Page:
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Colorado leaders speak out after Supreme Court rules in favor of anti-LGBTQ+ website designer

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A Pride flag hangs from the balcony of the Colorado State Capitol.

DENVER — The United States Supreme Court ruled Friday in favor of a Colorado website designer who does not want to build wedding websites for LGBTQ+ couples.

Lorie Smith, a Denver-based Christian designer behind 303 Creative LLC, argued that building websites for same-sex couples violated her religious beliefs. Smith was never approached by a same-sex couple but challenged Colorado’s anti-discrimination law in 2021 at the 10th Circuit Court. That court sided against Smith, so she appealed the decision all the way to the Supreme Court.

The Supreme Court ruled that the First Amendment protects Smith from creating speech — in this case, a website — that is against her beliefs.

The decision was split along idealogical lines, with the court’s three liberal members dissenting. Justice Neil Gorsuch, who is from Denver, wrote the majority opinion.

"Today, the Court, for the first time in its history, grants a business open to the public a constitutional right to refuse to serve members of a protected class," Justice Sonia Sotomayor wrote in her dissent.

Colorado Attorney General Phil Weiser called the ruling “deeply concerning,” at a Friday news conference.

“We cannot let this opinion, which is wrongly decided, define us,” Weiser said, adding that he believes the ruling is subject to more litigation and possibilities of being overturned. In Colorado, Weiser said, the state will do everything it can to protect LGBTQ+ people and ensure they are not subjected to discrimination.

Because the case was decided without a real couple asking for Smith’s services, Weiser believed the court shouldn’t have ruled in this first place, as the ruling was based entirely on hypothetical situations.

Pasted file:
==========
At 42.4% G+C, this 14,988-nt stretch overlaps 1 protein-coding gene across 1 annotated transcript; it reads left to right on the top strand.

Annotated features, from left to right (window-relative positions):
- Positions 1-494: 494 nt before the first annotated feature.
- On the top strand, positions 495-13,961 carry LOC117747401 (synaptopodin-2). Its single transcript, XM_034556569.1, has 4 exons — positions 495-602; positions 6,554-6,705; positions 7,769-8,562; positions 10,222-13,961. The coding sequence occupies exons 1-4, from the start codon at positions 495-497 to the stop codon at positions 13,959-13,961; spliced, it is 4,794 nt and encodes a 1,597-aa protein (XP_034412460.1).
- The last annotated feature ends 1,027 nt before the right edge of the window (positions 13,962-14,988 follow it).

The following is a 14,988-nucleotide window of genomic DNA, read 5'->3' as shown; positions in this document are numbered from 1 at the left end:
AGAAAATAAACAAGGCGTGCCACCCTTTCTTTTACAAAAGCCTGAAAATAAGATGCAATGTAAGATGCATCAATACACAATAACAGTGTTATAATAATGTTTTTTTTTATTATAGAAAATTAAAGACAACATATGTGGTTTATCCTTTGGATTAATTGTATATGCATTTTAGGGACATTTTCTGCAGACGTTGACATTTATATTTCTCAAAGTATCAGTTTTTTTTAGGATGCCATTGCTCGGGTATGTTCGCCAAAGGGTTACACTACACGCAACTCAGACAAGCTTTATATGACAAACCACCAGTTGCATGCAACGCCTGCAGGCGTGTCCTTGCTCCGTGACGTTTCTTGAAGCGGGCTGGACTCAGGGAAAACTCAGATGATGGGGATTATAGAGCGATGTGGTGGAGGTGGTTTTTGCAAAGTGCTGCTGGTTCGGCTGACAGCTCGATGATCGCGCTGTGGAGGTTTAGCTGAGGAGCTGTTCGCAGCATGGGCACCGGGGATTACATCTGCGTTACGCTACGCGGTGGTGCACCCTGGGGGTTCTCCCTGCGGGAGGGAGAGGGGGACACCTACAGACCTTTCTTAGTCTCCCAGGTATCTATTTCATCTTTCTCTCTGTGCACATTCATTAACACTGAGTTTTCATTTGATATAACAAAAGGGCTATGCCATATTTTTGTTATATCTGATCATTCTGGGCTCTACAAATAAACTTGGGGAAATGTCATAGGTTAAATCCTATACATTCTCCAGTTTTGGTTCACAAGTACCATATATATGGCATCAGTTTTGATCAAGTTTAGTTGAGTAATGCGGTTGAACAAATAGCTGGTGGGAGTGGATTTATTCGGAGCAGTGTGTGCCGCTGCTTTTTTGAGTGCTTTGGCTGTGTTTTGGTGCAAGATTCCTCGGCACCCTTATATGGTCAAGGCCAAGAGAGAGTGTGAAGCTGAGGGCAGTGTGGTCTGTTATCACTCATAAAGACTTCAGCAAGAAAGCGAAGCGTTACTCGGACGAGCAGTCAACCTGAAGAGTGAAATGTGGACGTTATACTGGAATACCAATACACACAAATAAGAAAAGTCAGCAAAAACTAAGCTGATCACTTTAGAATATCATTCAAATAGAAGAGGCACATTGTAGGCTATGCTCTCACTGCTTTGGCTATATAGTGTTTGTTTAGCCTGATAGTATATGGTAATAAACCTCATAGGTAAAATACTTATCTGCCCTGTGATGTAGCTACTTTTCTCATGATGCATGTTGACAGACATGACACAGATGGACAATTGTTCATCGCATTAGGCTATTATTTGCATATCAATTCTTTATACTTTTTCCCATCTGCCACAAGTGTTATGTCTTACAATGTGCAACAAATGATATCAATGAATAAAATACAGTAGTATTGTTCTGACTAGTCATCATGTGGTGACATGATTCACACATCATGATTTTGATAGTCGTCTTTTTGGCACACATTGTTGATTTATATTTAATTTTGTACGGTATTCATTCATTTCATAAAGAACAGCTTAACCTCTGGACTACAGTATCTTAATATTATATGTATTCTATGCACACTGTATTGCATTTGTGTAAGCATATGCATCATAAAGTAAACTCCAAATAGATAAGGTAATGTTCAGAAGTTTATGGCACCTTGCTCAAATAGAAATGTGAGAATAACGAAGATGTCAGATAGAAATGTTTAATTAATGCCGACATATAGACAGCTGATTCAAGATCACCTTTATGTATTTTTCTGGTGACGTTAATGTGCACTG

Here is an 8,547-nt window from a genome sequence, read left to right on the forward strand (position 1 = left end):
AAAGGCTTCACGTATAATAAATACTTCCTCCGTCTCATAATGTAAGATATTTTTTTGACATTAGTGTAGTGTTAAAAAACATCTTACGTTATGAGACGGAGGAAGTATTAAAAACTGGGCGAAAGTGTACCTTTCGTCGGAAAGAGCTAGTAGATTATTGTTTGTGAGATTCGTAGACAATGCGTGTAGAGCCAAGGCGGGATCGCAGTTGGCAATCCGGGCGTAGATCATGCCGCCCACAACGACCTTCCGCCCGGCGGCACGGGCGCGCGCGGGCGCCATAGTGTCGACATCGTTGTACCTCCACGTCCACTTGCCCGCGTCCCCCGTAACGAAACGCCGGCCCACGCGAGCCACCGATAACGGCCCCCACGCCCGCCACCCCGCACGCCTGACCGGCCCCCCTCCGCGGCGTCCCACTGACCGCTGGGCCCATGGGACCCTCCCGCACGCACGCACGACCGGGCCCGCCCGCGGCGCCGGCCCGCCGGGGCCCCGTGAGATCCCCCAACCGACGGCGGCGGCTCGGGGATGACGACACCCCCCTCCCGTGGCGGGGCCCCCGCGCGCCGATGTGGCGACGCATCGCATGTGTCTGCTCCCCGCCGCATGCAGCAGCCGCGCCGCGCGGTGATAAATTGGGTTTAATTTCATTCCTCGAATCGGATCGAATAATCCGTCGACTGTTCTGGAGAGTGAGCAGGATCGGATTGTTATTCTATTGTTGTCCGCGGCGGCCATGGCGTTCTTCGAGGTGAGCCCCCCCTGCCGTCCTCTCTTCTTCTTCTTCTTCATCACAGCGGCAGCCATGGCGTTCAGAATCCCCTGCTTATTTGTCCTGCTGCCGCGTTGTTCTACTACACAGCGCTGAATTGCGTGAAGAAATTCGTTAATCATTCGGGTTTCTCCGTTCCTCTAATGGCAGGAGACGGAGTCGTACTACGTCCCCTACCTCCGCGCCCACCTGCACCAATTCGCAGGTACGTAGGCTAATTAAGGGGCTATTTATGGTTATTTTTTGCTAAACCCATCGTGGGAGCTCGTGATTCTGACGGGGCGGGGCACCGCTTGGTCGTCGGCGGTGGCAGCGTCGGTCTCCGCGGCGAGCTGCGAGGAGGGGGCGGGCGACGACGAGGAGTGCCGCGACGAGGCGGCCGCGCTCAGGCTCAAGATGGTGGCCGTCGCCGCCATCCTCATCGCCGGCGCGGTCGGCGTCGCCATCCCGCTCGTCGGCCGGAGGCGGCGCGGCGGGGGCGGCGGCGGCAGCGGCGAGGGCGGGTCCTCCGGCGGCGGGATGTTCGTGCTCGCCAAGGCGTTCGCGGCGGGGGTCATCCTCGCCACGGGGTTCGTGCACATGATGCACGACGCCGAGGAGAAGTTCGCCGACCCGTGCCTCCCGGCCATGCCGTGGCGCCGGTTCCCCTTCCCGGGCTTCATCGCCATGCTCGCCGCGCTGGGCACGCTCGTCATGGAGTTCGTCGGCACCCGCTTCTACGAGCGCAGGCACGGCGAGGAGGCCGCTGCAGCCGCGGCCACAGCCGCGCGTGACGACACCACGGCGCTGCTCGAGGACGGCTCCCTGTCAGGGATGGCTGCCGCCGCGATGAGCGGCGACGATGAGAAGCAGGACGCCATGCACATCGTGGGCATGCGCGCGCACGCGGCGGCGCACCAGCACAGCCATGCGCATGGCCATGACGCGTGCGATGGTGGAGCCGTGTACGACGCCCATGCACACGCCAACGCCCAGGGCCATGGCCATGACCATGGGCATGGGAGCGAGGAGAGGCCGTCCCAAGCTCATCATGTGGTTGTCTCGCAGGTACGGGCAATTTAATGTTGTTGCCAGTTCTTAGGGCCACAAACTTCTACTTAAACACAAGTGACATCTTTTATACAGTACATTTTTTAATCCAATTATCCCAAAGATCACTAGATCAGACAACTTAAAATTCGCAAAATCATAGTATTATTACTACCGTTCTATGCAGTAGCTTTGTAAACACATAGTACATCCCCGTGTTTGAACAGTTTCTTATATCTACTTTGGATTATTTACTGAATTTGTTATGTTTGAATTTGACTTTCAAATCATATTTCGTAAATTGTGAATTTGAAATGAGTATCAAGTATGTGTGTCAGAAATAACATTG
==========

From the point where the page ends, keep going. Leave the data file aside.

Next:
“The victims were not seen in the majority’s decision,” he said. “The Supreme Court, in our view, should never have decided this case on merits without any basis in reality.”

AJ Shaikh, chair of the Colorado LGBTQ Chamber of Commerce, said the ruling could have impacts reaching further than just businesses shutting their doors to same-sex couples.

“This decision will make it more difficult for LGBTQ people to find businesses, housing and other essential services,” Shaikh said. “This decision sets progress back.”

Rex Fuller, chief executive officer at The Center on Colfax — Denver’s LGBTQ+ community center — said the decision was especially disappointing to receive on the last day of Pride month.

“The court just said ‘it’s fine to discriminate against anyone you don’t like as long as you use your religion as an excuse,’” Fuller said. “It’s not difficult to imagine what other civil rights that took us years to earn are now at risk.”

Friday's decision reiterated the need for LGBTQ Pride month, Fuller added.

Nadine Bridges, executive director of statewide LGBTQ+ advocacy organization One Colorado, said the case was about cruel discrimination, not weddings or websites.

“The decision made by the Supreme Court today is heartbreaking,” Bridges said.“It was deliberately fabricated to undermine the civil rights laws that protect all of us from discrimination.”

All leaders at Friday’s news conference said inclusive business practices are both settled law and common decency. The practice of discriminating against one group is a slippery slope, they added.

“Discrimination in the name of religion is still discrimination,” Fuller said. 

Friday’s decision followed a court ruling against student debt relief enacted by President Joe Biden. In a written statement, Colorado's Democratic Gov. Jared Polis, the first openly gay person to be elected governor of a state, called both rulings “misguided.”

“Unfortunately, Americans have seen the Supreme Court become increasingly obsessed with taking away freedoms. In Colorado we always seek to protect freedom and end discrimination,” Polis wrote. “These rulings run counter to Colorado values  and we will continue to fight against bigotry and discrimination in all their ugly forms.”

Alison Berg is a reporter at Rocky Mountain PBS. You can reach her at

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